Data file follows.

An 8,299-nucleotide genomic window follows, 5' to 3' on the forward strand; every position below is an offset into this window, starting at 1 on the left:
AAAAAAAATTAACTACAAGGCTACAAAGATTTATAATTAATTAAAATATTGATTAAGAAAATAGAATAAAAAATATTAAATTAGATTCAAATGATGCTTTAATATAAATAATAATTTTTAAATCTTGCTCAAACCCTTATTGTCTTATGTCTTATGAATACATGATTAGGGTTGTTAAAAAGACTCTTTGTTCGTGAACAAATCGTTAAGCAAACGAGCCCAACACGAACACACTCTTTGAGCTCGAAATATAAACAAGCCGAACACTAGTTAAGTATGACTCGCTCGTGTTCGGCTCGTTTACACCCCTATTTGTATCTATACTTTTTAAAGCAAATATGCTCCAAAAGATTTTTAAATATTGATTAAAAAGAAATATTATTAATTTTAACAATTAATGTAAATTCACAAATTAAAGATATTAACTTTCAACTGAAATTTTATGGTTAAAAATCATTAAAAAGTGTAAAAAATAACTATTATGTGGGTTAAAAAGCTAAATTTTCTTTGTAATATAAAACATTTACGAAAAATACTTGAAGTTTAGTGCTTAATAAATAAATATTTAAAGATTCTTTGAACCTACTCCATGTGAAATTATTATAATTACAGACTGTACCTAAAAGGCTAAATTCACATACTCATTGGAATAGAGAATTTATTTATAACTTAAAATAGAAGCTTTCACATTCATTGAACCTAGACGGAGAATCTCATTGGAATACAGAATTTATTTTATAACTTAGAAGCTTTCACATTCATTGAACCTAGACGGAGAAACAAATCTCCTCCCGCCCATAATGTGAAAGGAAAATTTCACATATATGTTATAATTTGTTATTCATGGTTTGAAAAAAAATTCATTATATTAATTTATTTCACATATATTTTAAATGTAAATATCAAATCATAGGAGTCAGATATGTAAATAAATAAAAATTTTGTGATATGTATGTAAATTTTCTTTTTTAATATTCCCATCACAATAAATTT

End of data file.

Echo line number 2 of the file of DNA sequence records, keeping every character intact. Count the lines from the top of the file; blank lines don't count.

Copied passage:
AAAAAAAATTAACTACAAGGCTACAAAGATTTATAATTAATTAAAATATTGATTAAGAAAATAGAATAAAAAATATTAAATTAGATTCAAATGATGCTTTAATATAAATAATAATTTTTAAATCTTGCTCAAACCCTTATTGTCTTATGTCTTATGAATACATGATTAGGGTTGTTAAAAAGACTCTTTGTTCGTGAACAAATCGTTAAGCAAACGAGCCCAACACGAACACACTCTTTGAGCTCGAAATATAAACAAGCCGAACACTAGTTAAGTATGACTCGCTCGTGTTCGGCTCGTTTACACCCCTATTTGTATCTATACTTTTTAAAGCAAATATGCTCCAAAAGATTTTTAAATATTGATTAAAAAGAAATATTATTAATTTTAACAATTAATGTAAATTCACAAATTAAAGATATTAACTTTCAACTGAAATTTTATGGTTAAAAATCATTAAAAAGTGTAAAAAATAACTATTATGTGGGTTAAAAAGCTAAATTTTCTTTGTAATATAAAACATTTACGAAAAATACTTGAAGTTTAGTGCTTAATAAATAAATATTTAAAGATTCTTTGAACCTACTCCATGTGAAATTATTATAATTACAGACTGTACCTAAAAGGCTAAATTCACATACTCATTGGAATAGAGAATTTATTTATAACTTAAAATAGAAGCTTTCACATTCATTGAACCTAGACGGAGAATCTCATTGGAATACAGAATTTATTTTATAACTTAGAAGCTTTCACATTCATTGAACCTAGACGGAGAAACAAATCTCCTCCCGCCCATAATGTGAAAGGAAAATTTCACATATATGTTATAATTTGTTATTCATGGTTTGAAAAAAAATTCATTATATTAATTTATTTCACATATATTTTAAATGTAAATATCAAATCATAGGAGTCAGATATGTAAATAAATAAAAATTTTGTGATATGTATGTAAATTTTCTTTTTTAATATTCCCATCACAATAAATTT